Steel Mills

HARDI Wholesalers Comfortable with Their Inventory Positions

Written by John Packard

This morning, Steel Market Update participated in the monthly HARDI galvanized steel conference call. Each month HARDI hosts a conference call amongst the wholesalers who supply galvanized sheet and coil to the mechanical contractors who are producing the duct work and air handling systems for both residential and commercial construction.

We discussed in the previous call that there have been two $20 per ton ($1.00/cwt) price increase announcements on flat rolled steels. One of the increase announcements was made in late April and the second was in the mid-June time frame.

What has changed since then is US Steel announced a $40 per ton price increase on July 7th. None of the other mills have followed that increase and SMU mentioned during our comments on the call that one of the domestic mills considered the US Steel announcement as being nothing more than a “catching up” of the prior announcements made by all of the other mills.

The group discussed the lack of pricing momentum to this market, in either direction, up or down.

The majority of the conference call was focused on demand related issues. SMU was quite curious to see if the HARDI wholesalers were seeing any signs of strength or weakness when it came to their market demand and galvanized steel products.

One of the wholesalers in the Southeast reported, “In terms of demand, last time we talked we had a good June, demand was great. Then with the holiday [4th of July] it slowed down. The first week and a half of July were a little slower. Then it picked up for a good bit of last week but by the end of the week it seemed quieter out there. I don’t know if it’s the timing that we are seeing from most of our customers, but it seems quieter today, certainly quieter than June, and of a few days ago.”

This same wholesaler was calling for “decent and steady” business going into the 4th Quarter 2015.

Out of the Midwest we heard from a wholesaler, “We had a record June. Things are decent now. I still have some concerns, we presold a lot of steel and I still have some concerns those presales may impact our demand and business a little going forward. However, we are on a pretty good pace this year. While our customers today don’t have as strong a backlog as I would like, all of them are relatively busy right now and it certainly has been better than it was last year.”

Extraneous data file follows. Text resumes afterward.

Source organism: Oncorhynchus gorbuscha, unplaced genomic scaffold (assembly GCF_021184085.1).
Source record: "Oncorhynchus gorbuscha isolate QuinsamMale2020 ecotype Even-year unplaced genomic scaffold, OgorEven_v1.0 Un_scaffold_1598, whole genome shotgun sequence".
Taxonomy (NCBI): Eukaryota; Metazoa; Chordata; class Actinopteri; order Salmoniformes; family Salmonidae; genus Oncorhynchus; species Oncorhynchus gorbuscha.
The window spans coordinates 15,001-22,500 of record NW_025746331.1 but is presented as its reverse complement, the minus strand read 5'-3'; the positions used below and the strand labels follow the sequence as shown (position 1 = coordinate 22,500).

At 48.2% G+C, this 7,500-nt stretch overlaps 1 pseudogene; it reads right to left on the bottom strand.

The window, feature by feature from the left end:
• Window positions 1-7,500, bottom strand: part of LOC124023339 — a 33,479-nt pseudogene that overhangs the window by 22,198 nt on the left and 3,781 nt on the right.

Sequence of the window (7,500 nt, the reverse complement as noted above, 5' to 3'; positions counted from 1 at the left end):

A wholesaler/manufacturer located in the Plains area of the country told the group, “We are getting rid of higher priced material and transitioning to better priced material.”

From the Mid-Atlantic are we heard from one of the wholesalers, “We haven’t had any great months, it has been strong but not in record territory. Union shops are struggling for work, they have no backlogs. There are over 450 men laid off in the union status, that is pretty much unheard of in July and August in this area. It is not dead by no means, but certainly not where it should be for this part of the country….”

One of the larger galvanized service centers on the call spoke about the need for inventories to come down and that the steel ordered in April and May at cheaper prices is now hitting the floors of the wholesalers and service centers. “We are pretty comfortable with our inventory. What I am hearing from all of you is that people have more inventory but that has to do with demand. At the end of the day, as [name removed] says, he is happy with his position. I think many people are saying okay we may have more inventory than we want but it was bought at the right price. Which leads me to believe the consensus is there is not much of a down side. I’m not saying there is much of an upside today. From a fundamental standpoint, nothing points that way.”

From Steel Market Update perspective we heard from the service centers (as opposed to the wholesalers and I will explain the difference in a moment) on the call that their business is relatively “flat” at this time. There continue to be competitive pressures which are holding prices in check (not going up) but at the same time prices are not dropping in the spot markets either.

The wholesalers are the companies who directly supply the mechanical contractors galvanized steel but also A/C units, furnaces and other materials which are installed into a residential or commercial buildings. The wholesalers on the call appeared to be a little more upbeat than the service centers as demand has been at “record” levels in some regions and much improved in others.

With their orders arriving that were placed in April at the bottom of the market (and many of the wholesalers bought heavily at that point in time) they seemed to be comfortable in their inventory positions as at least not being “out of the money” and able to be sold for a profit. We did hear one complaint from the Mid-Atlantic region but otherwise the issue of unfair competition or squeezed margins was muted compared to past conference calls.

All in al, Steel Market Update left the call under the impression that the wholesalers were doing better than the service centers on the call and that demand levels were improved or improving and most of those who spoke up on the call (other than in the Mid-Atlantic section of the country) were mildly optimistic about their company’s prospects going into the second half of the year.

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